Education, recreation go hand-in-hand at Wetland Watchers Park
Residents from around the area will get their first look at St. Charles Parish’s most unique attraction with the grand opening of Wetland Watchers Park on Oct. 2.
And with festivities that include a performance by Amanda Shaw, hands-on presentations with snakes and baby alligators, and delicious food like crawfish monica and pastalaya, residents are sure to enjoy themselves.
The park, which sits to the east of the Bonnet Carre Spillway’s lower guide levee on the shores of Lake Pontchartrain, has been in the works for six years. The completed first phase consists of picnic pavilions, a playground, park benches, and a 900-foot-long nature trail.
An outdoor classroom, which was built using money from Dow Chemical, also stands in the center of a palmetto forest, within which some plants are more than 400 years old. Here students and patrons will be able to interface with and learn about nature at the same time.
Phase II will eventually add fishing piers, a canoe/kayak launch and learning pads that will point out different activities that can be performed at the site.
For example, one pad will feature bird watching with mounted binoculars.
The grand opening will kick off with a performance from Shaw at noon. The ribbon cutting ceremony will begin at 1 p.m.
The celebration will have food booths selling jambalaya, white beans, pastalaya, crawfish monica and drinks and desserts. There will also be giveaways and face painting.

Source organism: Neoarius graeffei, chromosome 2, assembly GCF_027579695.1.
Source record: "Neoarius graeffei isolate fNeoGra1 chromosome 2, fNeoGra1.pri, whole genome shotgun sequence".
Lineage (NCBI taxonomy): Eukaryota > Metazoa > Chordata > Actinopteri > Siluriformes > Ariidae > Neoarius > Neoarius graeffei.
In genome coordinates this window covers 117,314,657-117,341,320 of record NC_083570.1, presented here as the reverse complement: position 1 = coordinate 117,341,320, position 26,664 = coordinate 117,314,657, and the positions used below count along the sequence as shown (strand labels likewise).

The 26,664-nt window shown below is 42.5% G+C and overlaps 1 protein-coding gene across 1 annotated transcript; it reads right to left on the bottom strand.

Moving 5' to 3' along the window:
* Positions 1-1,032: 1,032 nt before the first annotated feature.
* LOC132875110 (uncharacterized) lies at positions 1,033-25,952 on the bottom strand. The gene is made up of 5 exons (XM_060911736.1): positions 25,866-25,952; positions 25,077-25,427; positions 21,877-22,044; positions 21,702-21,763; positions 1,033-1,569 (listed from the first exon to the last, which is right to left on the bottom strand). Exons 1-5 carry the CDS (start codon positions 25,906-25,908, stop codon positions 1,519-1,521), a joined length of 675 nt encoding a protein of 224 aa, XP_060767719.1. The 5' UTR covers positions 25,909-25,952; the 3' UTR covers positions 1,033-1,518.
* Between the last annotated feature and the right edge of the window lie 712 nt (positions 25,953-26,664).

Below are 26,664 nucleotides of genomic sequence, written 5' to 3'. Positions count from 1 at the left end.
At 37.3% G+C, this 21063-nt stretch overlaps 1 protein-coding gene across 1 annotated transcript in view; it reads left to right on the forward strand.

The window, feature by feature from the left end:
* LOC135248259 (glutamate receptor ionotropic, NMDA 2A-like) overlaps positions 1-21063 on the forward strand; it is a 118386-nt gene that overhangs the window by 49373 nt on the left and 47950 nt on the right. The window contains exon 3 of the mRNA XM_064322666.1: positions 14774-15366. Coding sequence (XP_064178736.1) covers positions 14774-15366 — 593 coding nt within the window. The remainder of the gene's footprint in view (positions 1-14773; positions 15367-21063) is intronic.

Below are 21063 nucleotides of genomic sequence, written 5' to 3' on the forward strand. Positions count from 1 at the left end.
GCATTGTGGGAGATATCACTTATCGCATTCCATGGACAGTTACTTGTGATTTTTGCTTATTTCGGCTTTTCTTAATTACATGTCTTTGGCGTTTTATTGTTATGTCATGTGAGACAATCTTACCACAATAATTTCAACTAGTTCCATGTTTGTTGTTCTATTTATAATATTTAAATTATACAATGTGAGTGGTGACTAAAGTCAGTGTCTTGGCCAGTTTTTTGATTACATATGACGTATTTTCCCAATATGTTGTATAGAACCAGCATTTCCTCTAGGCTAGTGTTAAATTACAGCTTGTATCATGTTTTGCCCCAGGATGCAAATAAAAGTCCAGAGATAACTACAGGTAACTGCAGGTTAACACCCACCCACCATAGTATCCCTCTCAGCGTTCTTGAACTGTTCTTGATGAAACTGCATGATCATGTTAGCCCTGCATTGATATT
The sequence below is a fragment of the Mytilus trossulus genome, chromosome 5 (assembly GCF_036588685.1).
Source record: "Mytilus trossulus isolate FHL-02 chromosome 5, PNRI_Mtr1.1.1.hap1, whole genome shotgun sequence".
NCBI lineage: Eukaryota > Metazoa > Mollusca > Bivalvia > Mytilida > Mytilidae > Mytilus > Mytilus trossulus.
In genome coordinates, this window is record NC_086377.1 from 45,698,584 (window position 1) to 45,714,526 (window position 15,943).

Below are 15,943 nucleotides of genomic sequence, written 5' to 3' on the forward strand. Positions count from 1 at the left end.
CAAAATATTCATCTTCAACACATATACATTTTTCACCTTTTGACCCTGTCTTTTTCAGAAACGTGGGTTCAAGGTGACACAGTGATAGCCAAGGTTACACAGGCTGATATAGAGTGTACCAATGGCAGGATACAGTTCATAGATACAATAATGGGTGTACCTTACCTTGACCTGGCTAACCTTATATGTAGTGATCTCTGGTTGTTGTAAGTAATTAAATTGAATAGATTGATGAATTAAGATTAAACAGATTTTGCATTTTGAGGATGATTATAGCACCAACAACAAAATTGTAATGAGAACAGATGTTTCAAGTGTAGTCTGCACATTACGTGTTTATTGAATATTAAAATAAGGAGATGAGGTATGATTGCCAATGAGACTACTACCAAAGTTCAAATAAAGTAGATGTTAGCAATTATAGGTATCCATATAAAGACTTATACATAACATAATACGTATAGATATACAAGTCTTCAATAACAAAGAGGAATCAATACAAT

The Wetland Watchers, Corps of Engineers, and the Nicholls State University Biology Department will all have information booths at the event, while New Orleans Hornets Honeybees will sign autographs and raffle off club-level seats.
The Harry Hurst Middle School choir and the school’s cheerleaders will be on hand to serenade and pump up the crowd.
All proceeds from sales and other fundraising activities at the event will help south Louisiana residents and wildlife affected by the Deepwater Horizon oil spill.
The park has been a longtime goal of Harry Hurst Middle School teacher Barry Guillot, who in 1998 founded the service-learning project for which the park is named.
The LaBranche Wetland Watchers program allows students to engage in science and learn about the many challenges facing wetlands in southeast Louisiana. Each year, more than 1,500 5th through 8th grade students attend trips to the site to complete water monitoring, macro-invertebrate collection and identification, litter cleanup, soil and plant identification and much more.
Though the 28 acres that the park sits upon were donated to the parish six years ago, the idea for the park actually began to take shape 12 years ago. That’s when Guillot adopted land in the area so that he would have a place to take his 7th grade students. Soon after Guillot began taking his class to the LaBranche Wetlands, the trip turned into one for all 7th grade students at Harry Hurst.